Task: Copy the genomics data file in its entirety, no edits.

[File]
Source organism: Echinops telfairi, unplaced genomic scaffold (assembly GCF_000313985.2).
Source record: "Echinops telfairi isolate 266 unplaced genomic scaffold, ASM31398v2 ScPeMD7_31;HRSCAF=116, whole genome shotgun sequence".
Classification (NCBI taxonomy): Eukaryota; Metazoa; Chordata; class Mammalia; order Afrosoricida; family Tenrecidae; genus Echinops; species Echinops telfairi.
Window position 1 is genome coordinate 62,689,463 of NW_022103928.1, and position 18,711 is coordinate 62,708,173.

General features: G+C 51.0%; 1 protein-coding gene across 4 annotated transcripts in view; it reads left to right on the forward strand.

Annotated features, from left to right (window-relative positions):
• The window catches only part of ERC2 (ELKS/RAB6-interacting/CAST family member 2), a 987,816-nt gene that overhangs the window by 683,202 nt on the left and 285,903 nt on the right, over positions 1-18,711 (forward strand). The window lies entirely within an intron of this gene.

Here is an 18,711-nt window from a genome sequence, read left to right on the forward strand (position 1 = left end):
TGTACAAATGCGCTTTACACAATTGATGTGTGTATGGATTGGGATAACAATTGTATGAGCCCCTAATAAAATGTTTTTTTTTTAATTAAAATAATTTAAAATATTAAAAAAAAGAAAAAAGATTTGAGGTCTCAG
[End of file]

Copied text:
Source organism: Echinops telfairi, unplaced genomic scaffold (assembly GCF_000313985.2).
Source record: "Echinops telfairi isolate 266 unplaced genomic scaffold, ASM31398v2 ScPeMD7_31;HRSCAF=116, whole genome shotgun sequence".
Classification (NCBI taxonomy): Eukaryota; Metazoa; Chordata; class Mammalia; order Afrosoricida; family Tenrecidae; genus Echinops; species Echinops telfairi.
Window position 1 is genome coordinate 62,689,463 of NW_022103928.1, and position 18,711 is coordinate 62,708,173.

General features: G+C 51.0%; 1 protein-coding gene across 4 annotated transcripts in view; it reads left to right on the forward strand.

Annotated features, from left to right (window-relative positions):
• The window catches only part of ERC2 (ELKS/RAB6-interacting/CAST family member 2), a 987,816-nt gene that overhangs the window by 683,202 nt on the left and 285,903 nt on the right, over positions 1-18,711 (forward strand). The window lies entirely within an intron of this gene.

Here is an 18,711-nt window from a genome sequence, read left to right on the forward strand (position 1 = left end):
TGTACAAATGCGCTTTACACAATTGATGTGTGTATGGATTGGGATAACAATTGTATGAGCCCCTAATAAAATGTTTTTTTTTTAATTAAAATAATTTAAAATATTAAAAAAAAGAAAAAAGATTTGAGGTCTCAG